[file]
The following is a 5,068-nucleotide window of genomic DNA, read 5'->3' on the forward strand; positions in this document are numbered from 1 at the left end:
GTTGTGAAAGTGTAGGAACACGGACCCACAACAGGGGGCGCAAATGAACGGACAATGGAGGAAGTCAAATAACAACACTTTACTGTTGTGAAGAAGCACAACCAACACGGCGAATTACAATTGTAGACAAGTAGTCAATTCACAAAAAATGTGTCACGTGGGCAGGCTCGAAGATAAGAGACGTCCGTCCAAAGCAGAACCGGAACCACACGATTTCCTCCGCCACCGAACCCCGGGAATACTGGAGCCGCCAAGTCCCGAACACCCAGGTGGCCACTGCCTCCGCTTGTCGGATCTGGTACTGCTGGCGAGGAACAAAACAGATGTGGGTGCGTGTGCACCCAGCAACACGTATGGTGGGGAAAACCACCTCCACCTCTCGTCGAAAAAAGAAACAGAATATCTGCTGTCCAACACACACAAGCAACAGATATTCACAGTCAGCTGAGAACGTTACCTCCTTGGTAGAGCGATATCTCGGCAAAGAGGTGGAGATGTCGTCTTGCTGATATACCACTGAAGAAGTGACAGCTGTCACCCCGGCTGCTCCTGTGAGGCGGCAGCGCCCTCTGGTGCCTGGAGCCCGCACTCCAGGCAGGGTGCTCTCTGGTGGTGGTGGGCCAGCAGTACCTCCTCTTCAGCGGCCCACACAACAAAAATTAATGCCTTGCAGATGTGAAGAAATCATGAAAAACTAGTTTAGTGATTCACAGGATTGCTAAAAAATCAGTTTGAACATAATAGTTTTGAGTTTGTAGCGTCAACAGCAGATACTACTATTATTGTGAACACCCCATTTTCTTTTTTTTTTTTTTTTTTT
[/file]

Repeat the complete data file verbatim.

The following is a 5,068-nucleotide window of genomic DNA, read 5'->3' on the forward strand; positions in this document are numbered from 1 at the left end:
GTTGTGAAAGTGTAGGAACACGGACCCACAACAGGGGGCGCAAATGAACGGACAATGGAGGAAGTCAAATAACAACACTTTACTGTTGTGAAGAAGCACAACCAACACGGCGAATTACAATTGTAGACAAGTAGTCAATTCACAAAAAATGTGTCACGTGGGCAGGCTCGAAGATAAGAGACGTCCGTCCAAAGCAGAACCGGAACCACACGATTTCCTCCGCCACCGAACCCCGGGAATACTGGAGCCGCCAAGTCCCGAACACCCAGGTGGCCACTGCCTCCGCTTGTCGGATCTGGTACTGCTGGCGAGGAACAAAACAGATGTGGGTGCGTGTGCACCCAGCAACACGTATGGTGGGGAAAACCACCTCCACCTCTCGTCGAAAAAAGAAACAGAATATCTGCTGTCCAACACACACAAGCAACAGATATTCACAGTCAGCTGAGAACGTTACCTCCTTGGTAGAGCGATATCTCGGCAAAGAGGTGGAGATGTCGTCTTGCTGATATACCACTGAAGAAGTGACAGCTGTCACCCCGGCTGCTCCTGTGAGGCGGCAGCGCCCTCTGGTGCCTGGAGCCCGCACTCCAGGCAGGGTGCTCTCTGGTGGTGGTGGGCCAGCAGTACCTCCTCTTCAGCGGCCCACACAACAAAAATTAATGCCTTGCAGATGTGAAGAAATCATGAAAAACTAGTTTAGTGATTCACAGGATTGCTAAAAAATCAGTTTGAACATAATAGTTTTGAGTTTGTAGCGTCAACAGCAGATACTACTATTATTGTGAACACCCCATTTTCTTTTTTTTTTTTTTTTTTT